What is a Partition?
In its simplest form, partition means a division of some object or idea. In everyday life, it probably most frequently refers to the division in a room, such as the sliding heavy curtains separating Sunday School classes at church. In a legal sense, though, it means the division of an interest.
Although partition can apply to an interest in any asset, partitions typically arise in regards to real property. Further, courts review two primary types of partitions, a partition-by-sale and a partition-in-kind. As one might have figured, a partition-by-sale means that a court requires a sale of the property. A partition-in-kind means that the property is merely divided so that multiple owners hold an undivided interest to a portion of the asset.
At this point, the reader may be asking a very good question. “If I’ve done nothing wrong, then how can the court require me to sale or divide my property?” Regardless of how the reader may feel about this topic, Texas courts favor partition as an effective means to satisfy competing interests between multiple owners. And, of the different types of partitions, a partition-in-kind is favored so long as a fair and equitable division can be made.
So, what does “a fair and equitable division mean?” When can the courts force an owner to sale her property? Again, that is a good question. It is actually a fact question for the judge or jury to decide. And, the decision will vary depending upon the facts of the case and the particular minds of the triers of those facts. It is what attorneys get paid to argue.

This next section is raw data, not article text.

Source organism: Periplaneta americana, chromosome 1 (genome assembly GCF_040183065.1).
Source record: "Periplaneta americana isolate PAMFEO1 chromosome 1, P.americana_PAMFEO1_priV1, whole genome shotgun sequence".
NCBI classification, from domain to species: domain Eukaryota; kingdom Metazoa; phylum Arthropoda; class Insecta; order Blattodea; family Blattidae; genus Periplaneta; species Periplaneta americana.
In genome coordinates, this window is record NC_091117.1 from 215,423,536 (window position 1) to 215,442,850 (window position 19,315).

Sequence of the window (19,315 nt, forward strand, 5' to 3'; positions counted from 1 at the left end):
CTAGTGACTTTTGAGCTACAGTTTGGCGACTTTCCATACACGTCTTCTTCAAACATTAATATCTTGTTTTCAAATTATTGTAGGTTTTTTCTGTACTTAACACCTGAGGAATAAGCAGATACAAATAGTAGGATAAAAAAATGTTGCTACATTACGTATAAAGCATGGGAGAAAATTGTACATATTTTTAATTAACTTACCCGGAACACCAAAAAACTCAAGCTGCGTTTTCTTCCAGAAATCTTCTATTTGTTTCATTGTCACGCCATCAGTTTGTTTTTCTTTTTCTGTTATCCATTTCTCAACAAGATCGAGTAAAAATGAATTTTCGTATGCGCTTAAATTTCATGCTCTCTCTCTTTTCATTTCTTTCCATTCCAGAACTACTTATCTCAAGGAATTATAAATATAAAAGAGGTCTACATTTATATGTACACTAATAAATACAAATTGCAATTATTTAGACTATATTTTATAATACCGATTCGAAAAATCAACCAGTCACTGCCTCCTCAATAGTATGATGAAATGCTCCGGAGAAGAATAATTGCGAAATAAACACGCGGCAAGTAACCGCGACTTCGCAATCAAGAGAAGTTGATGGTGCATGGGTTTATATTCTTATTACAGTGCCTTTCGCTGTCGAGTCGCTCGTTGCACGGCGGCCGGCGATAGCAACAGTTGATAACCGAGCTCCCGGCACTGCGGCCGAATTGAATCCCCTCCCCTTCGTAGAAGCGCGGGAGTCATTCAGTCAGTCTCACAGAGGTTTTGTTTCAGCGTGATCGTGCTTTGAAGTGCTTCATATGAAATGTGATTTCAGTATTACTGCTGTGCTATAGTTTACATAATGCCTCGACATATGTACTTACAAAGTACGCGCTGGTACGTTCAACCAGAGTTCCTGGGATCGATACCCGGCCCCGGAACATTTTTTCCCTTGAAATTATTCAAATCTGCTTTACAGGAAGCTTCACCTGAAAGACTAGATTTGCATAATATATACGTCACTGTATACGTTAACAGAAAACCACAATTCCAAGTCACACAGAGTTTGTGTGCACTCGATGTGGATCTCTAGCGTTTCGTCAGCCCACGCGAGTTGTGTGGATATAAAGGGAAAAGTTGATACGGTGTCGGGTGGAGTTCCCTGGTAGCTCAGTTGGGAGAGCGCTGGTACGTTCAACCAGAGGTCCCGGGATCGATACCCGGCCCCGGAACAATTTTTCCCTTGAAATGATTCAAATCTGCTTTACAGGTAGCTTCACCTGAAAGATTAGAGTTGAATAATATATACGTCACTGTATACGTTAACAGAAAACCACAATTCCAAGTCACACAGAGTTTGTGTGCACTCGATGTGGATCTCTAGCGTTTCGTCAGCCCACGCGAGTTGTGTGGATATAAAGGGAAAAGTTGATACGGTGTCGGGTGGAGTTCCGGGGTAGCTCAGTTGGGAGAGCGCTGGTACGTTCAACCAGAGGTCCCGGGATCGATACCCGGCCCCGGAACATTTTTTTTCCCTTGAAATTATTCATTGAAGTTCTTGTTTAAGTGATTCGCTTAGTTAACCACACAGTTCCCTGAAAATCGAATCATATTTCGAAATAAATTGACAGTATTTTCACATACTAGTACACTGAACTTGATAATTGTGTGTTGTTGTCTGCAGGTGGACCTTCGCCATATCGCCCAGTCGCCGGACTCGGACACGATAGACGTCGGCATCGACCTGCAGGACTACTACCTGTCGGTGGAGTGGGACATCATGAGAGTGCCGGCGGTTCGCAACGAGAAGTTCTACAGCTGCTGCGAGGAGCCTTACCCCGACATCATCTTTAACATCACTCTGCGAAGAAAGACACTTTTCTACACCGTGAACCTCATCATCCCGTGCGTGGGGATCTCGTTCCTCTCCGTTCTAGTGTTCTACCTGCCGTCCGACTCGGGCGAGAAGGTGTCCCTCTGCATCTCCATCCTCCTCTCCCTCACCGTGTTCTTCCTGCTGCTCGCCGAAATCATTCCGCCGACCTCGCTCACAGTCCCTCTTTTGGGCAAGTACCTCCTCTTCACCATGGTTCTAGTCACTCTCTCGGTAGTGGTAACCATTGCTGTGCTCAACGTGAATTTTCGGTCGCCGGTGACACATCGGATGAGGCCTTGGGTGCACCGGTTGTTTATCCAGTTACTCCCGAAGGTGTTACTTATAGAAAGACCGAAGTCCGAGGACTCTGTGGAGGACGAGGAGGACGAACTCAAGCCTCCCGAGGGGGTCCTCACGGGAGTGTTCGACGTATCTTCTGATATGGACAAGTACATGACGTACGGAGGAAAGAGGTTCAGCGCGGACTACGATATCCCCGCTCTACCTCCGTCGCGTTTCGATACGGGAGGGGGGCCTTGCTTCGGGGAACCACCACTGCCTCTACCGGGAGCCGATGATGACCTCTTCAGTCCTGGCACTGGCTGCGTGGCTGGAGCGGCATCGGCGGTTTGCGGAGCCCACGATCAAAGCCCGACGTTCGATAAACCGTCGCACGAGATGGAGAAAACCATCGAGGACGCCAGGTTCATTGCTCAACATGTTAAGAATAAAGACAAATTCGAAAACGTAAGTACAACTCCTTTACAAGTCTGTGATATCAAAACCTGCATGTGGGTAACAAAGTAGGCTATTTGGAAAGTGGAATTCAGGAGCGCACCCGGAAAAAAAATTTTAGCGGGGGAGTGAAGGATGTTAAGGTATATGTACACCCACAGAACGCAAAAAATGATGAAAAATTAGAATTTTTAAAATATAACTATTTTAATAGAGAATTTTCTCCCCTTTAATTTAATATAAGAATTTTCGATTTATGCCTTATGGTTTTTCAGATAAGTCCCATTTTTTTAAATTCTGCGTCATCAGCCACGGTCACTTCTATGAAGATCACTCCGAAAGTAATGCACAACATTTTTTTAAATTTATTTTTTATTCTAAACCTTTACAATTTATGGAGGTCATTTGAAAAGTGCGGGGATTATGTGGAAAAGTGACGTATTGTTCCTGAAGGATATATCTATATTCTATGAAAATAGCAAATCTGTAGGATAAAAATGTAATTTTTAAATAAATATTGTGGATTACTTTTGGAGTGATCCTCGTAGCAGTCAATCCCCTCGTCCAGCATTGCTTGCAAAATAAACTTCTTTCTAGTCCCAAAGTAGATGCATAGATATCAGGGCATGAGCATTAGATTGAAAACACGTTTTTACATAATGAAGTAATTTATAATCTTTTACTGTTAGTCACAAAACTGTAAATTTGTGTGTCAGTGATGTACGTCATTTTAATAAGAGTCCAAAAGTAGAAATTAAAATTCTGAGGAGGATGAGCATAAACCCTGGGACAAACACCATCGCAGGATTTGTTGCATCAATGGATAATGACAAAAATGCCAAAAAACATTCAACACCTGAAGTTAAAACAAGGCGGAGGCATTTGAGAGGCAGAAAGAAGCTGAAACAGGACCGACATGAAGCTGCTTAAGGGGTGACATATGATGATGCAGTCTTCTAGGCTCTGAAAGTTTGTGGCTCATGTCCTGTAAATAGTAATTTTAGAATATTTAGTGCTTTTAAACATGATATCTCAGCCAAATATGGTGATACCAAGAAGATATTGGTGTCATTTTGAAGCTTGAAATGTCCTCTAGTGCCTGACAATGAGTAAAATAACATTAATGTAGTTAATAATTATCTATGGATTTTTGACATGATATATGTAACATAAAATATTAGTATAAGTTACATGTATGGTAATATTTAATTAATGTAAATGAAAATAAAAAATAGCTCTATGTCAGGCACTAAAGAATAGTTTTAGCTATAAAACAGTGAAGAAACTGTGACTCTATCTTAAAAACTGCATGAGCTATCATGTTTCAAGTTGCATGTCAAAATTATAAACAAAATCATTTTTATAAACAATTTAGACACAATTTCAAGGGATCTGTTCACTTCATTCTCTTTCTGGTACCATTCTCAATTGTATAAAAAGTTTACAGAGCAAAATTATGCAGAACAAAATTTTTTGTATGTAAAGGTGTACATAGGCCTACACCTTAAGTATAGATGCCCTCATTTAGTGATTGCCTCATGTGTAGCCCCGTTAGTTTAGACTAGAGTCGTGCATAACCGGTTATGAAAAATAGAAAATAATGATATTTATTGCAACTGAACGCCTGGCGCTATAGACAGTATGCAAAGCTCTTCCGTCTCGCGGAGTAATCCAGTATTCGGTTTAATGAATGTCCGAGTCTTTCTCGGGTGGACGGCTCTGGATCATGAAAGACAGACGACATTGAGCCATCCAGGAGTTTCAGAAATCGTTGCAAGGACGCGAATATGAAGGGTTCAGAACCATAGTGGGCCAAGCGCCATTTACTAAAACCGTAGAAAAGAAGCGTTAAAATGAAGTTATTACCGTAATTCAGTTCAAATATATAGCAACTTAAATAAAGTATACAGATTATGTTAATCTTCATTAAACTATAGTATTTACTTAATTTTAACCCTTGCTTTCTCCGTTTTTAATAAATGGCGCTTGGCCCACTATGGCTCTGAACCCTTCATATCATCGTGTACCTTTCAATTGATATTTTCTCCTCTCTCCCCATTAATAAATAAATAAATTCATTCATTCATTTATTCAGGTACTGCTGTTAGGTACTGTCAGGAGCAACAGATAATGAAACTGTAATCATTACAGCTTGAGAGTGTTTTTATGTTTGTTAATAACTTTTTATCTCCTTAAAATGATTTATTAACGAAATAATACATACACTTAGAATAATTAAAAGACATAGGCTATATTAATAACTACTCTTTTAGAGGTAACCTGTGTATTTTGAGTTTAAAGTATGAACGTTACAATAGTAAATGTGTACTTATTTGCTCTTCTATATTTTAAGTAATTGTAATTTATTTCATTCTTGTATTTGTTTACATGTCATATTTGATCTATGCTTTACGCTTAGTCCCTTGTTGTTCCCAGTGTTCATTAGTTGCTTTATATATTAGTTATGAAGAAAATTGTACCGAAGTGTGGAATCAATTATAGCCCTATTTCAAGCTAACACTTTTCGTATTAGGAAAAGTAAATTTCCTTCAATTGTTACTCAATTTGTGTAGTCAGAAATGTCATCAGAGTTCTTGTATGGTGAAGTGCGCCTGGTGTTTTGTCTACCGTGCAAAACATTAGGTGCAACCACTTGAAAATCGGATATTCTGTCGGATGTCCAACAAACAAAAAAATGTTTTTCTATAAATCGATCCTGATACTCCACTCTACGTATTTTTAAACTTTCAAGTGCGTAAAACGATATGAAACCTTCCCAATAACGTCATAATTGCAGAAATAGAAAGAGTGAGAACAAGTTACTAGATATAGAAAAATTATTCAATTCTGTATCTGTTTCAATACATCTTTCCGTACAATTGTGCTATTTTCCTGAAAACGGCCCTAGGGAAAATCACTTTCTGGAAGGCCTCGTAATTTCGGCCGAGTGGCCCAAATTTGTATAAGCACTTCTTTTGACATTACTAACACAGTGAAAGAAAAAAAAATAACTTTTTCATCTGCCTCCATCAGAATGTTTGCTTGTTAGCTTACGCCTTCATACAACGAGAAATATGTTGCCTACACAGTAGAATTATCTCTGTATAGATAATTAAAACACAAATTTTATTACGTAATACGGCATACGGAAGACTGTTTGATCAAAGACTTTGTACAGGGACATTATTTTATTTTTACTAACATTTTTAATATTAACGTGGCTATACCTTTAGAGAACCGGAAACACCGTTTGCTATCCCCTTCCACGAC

However, a fair and equitable division is made easier when one is dealing with farm land, ranches, or timberland, assuming the value of the land is relatively similar across the entire property. Houses, on the other hand, are not particularly easy to partition in kind because they cannot typically be sold by the room. The analysis becomes even murkier when someone owns a house on a few acres.
An additional query regarding partitions is whether they override homestead rights, which is believed to be the untouchable right in Texas. Typically, though, the right to partition overrides homestead rights. One may often see partition rights trump homestead rights in divorces or other domestic separations. Other times, it may arise is when an adult child is taking care of an elderly parent that dies and leaves her house to all of her children.
The final question to be answered is how the proceeds of a partition-by-sale may be distributed. This is a lengthy topic for another post. Again, it is fraught with debate and legal intrigue. It goes without saying, though, that one should hire an attorney when faced with a partition in Texas.
Robert Newton is an attorney in Frisco, Texas, that practices in the areas of real estate, business, and estate planning.